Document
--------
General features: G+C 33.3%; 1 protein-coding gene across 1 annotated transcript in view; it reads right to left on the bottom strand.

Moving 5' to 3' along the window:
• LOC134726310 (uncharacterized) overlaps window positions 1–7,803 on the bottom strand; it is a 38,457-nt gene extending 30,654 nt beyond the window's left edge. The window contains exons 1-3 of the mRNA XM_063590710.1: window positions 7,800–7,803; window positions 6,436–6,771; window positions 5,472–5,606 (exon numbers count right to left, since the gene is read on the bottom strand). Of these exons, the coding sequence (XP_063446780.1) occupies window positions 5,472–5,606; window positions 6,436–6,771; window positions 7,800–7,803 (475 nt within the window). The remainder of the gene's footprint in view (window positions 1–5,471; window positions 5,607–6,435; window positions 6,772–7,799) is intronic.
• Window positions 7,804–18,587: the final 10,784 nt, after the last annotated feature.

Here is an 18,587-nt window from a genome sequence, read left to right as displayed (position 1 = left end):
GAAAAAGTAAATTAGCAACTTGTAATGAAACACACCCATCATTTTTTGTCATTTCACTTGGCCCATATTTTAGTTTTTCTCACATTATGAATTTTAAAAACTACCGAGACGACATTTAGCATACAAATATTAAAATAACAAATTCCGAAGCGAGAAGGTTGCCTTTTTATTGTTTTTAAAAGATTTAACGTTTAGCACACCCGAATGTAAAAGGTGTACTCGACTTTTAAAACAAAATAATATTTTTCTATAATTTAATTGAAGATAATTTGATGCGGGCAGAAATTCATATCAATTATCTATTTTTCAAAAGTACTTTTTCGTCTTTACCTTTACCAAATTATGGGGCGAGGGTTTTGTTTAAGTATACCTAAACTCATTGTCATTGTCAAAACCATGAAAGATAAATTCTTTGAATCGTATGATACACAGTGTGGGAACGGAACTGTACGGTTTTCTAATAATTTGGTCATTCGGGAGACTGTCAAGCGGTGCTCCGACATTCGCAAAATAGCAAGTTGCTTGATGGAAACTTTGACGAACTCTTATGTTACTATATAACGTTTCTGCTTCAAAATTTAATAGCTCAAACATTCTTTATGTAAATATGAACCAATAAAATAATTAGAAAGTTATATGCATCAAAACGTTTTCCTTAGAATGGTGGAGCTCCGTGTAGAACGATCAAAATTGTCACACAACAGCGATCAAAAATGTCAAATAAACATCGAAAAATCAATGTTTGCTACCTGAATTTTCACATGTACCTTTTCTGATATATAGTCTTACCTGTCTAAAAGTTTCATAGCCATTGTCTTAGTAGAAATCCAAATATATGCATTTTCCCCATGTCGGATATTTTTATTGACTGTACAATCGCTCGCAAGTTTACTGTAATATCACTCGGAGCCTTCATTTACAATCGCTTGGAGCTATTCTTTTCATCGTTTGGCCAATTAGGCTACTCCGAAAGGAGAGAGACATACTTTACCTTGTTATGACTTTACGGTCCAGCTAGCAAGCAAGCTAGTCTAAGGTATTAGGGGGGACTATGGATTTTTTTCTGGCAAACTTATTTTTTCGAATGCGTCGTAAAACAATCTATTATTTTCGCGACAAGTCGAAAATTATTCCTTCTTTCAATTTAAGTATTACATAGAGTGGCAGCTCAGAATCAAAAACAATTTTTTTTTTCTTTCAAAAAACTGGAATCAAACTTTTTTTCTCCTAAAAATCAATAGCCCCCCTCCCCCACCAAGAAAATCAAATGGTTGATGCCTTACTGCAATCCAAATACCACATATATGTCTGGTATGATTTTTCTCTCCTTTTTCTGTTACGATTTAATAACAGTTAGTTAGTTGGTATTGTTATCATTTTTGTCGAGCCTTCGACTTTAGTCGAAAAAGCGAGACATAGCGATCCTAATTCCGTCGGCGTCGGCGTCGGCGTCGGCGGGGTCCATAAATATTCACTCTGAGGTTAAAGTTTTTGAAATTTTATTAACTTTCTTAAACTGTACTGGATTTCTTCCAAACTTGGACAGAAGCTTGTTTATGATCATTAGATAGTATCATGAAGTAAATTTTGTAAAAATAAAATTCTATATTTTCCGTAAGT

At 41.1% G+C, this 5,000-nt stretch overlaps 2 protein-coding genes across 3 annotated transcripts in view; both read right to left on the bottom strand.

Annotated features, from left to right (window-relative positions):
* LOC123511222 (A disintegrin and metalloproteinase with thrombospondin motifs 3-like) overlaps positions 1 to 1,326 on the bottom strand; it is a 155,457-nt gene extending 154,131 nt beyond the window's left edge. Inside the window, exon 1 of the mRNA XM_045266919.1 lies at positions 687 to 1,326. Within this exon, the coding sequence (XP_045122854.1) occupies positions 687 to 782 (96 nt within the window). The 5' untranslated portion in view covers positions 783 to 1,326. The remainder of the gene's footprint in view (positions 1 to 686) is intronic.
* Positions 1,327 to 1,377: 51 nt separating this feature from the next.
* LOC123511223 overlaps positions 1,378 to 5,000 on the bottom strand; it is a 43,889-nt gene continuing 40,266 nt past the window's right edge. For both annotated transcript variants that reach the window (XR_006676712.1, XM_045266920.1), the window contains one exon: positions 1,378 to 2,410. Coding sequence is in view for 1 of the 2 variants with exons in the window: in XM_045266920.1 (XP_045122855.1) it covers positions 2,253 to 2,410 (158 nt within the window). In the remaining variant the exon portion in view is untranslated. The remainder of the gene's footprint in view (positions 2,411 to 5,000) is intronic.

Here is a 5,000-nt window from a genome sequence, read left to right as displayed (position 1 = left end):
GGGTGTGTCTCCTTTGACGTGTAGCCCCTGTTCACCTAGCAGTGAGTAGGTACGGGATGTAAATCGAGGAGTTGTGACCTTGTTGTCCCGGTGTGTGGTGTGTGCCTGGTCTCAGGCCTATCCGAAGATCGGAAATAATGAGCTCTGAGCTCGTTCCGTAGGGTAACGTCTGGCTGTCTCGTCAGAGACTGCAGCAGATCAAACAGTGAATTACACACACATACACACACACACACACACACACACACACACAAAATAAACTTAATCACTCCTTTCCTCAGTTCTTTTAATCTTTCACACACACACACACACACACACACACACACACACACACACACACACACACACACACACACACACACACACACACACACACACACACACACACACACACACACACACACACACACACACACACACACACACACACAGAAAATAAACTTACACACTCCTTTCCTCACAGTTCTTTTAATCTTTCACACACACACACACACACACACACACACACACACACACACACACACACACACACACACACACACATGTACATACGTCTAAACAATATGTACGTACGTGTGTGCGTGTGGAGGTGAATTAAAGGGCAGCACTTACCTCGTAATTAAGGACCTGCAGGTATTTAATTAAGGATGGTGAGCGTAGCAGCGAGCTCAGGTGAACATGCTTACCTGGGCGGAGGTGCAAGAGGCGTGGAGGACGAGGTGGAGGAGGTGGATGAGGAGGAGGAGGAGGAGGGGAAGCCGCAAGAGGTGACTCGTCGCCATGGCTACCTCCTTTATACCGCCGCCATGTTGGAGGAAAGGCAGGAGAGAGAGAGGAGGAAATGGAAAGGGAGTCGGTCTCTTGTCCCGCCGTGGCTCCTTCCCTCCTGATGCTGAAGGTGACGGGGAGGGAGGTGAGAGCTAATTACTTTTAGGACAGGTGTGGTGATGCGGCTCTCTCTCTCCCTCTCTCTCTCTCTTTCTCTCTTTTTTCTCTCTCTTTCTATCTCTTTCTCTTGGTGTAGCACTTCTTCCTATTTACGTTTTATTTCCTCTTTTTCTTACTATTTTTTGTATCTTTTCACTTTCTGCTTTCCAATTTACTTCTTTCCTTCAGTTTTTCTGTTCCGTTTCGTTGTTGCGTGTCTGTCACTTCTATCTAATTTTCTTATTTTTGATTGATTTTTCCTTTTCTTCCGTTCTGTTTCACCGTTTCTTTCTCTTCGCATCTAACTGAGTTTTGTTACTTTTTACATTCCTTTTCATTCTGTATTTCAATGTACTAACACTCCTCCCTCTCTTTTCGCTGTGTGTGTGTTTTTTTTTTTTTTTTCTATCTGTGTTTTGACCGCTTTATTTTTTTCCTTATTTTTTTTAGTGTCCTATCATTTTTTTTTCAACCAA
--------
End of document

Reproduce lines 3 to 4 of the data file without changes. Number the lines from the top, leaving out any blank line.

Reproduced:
• LOC134726310 (uncharacterized) overlaps window positions 1–7,803 on the bottom strand; it is a 38,457-nt gene extending 30,654 nt beyond the window's left edge. The window contains exons 1-3 of the mRNA XM_063590710.1: window positions 7,800–7,803; window positions 6,436–6,771; window positions 5,472–5,606 (exon numbers count right to left, since the gene is read on the bottom strand). Of these exons, the coding sequence (XP_063446780.1) occupies window positions 5,472–5,606; window positions 6,436–6,771; window positions 7,800–7,803 (475 nt within the window). The remainder of the gene's footprint in view (window positions 1–5,471; window positions 5,607–6,435; window positions 6,772–7,799) is intronic.
• Window positions 7,804–18,587: the final 10,784 nt, after the last annotated feature.